My head can find a pretty rational argument for basically any view that is principle based. Taking the pulse of the heart however is what T S Eliot calls 'raiding the inarticulate'.

What my heart is mainly growling about is all the 'taking sides' 'knowing where you stand' stuff. I find this to be a tired form of sixth ray fanaticism by both sides. It is the "he that is not with me is against me'' story.

It may feel good to my emotional body to choose a side and of course the mind desperately wants to be right but my heart wants to live in the uncertainty of the whole human experience, shifting according to its own special wisdom - living the question instead of knowing the answer.

And so I am going to try and speak for this wisdom - the wisdom of the heart.

It is not a passive wisdom or an indecisive fence sitting or a moral cowardice, but - a fierce voice that refuses to rest in one place for long - a dynamic voice that has an inherent sense of the justice of the whole - a radical voice that is not content with opinion but wants to find the root of the problem.

It is a voice that will speak to the polarized pacifist about the need sometimes to fight and will speak to the warrior about the need for compassion and restraint.

It is a voice that will move in support of those decisions made in accord with the heart on either side.

The heart is an organ of fire and the seat of 'straight knowledge'.

It does not need consistency because it is its very function to be true to the greatest good. It does not need to espouse principles, it is constructed out of them. It does not need to 'take a stand' because it stands up for the whole as naturally as it pumps blood to all the organs of the body.

Following the strange wisdom of the heart as well as the mind has taken me on the following journey so far.

I am in agreement with the need for a universal set of human values and I also support the need for diversity in nations as well as the recognition of different levels of development.

I support the implementation of international law as a mechanism for international justice and despair at the lack of capacity yet for the UN as a body able to do this.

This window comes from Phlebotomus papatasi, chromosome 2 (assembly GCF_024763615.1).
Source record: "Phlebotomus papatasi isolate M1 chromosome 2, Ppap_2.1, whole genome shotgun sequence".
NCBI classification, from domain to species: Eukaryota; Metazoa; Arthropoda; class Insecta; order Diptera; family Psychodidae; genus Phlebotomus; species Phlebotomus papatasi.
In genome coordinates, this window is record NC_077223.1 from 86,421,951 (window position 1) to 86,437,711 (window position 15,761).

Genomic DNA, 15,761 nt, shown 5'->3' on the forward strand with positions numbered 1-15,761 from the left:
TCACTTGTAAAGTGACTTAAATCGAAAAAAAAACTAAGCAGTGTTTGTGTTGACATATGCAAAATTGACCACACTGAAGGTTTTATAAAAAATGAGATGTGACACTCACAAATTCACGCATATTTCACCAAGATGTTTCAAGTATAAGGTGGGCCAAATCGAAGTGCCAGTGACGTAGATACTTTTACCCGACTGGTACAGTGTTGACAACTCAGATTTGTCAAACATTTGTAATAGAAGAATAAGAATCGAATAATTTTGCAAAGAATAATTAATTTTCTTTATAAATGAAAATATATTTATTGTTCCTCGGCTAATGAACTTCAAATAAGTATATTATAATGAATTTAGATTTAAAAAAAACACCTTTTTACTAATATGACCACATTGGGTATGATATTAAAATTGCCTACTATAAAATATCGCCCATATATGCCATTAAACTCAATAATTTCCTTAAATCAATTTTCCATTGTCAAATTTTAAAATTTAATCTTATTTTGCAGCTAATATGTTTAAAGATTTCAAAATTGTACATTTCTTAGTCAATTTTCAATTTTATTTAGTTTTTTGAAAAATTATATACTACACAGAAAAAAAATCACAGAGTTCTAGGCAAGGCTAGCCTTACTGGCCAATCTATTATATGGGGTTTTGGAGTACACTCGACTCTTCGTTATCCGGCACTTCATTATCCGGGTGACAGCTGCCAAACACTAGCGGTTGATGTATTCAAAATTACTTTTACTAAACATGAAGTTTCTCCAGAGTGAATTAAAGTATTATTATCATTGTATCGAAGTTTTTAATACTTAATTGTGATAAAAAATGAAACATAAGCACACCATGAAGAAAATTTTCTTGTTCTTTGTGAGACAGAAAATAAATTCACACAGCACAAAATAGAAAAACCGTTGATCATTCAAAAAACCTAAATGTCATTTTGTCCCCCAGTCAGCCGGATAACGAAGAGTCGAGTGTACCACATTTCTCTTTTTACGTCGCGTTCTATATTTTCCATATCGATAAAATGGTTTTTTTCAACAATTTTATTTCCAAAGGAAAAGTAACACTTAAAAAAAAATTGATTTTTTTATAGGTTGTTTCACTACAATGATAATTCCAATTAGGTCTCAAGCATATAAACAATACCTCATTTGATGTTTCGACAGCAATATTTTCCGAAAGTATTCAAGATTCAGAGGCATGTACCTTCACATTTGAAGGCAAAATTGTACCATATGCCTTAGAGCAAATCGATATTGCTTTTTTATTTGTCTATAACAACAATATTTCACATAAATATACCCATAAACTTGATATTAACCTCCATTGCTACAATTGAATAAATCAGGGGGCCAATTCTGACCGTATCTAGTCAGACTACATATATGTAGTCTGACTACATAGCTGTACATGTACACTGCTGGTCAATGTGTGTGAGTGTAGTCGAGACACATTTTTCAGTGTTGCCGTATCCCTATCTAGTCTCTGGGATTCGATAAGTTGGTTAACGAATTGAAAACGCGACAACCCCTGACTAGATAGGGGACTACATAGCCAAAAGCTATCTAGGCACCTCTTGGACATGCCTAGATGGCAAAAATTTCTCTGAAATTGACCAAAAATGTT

I admire the USA's capacity to respond to injustice and advocate the principle of freedom at the same time as I despair about what I perceive as gung-ho arrogance and naivety.

I think the Iraqi dictatorship is outdated and tyrannical and I support the Iraqi people in finding their own solutions as much as possible

I was against the US and Britain going in without UN sanction and now that they are there I want them to win as quickly and cleanly as possible

I admire the bravery of all those who will die in this battle and grieve for all those who will be left to pick up the pieces

I believe in war AND I believe in peace

And more, much more, I believe in humanity and our capacity to overcome hatred and partisanship, to heal and move forward wiser and stronger, to forgive, to fiercely protect what is true, beautiful and good, to fight for and foster freedom. Why do I believe this? Because these are all functions of the human heart and I know about the invincibility of the heart.

And I am not alone. I am one with all those who know that their opinions do not matter much but trust in their capacity to act anyway and to move with what is happening rather than what they think ought to happen or worse, ought to have happened. And yes I know all about the need to take a stand.

And so what I would add to the debate is this:

It sometimes pays to be wary of the game that would have you take sides or be relegated to the margins. The middle does not have to be a passive fearful place where the mindless vacillate. It can be a place of fierce loving, of dynamic surrender and a fight for the whole. A place where not knowing can form a context for radical actions, a place where living with uncertainty creates a tension that can open the door to new kind of power.'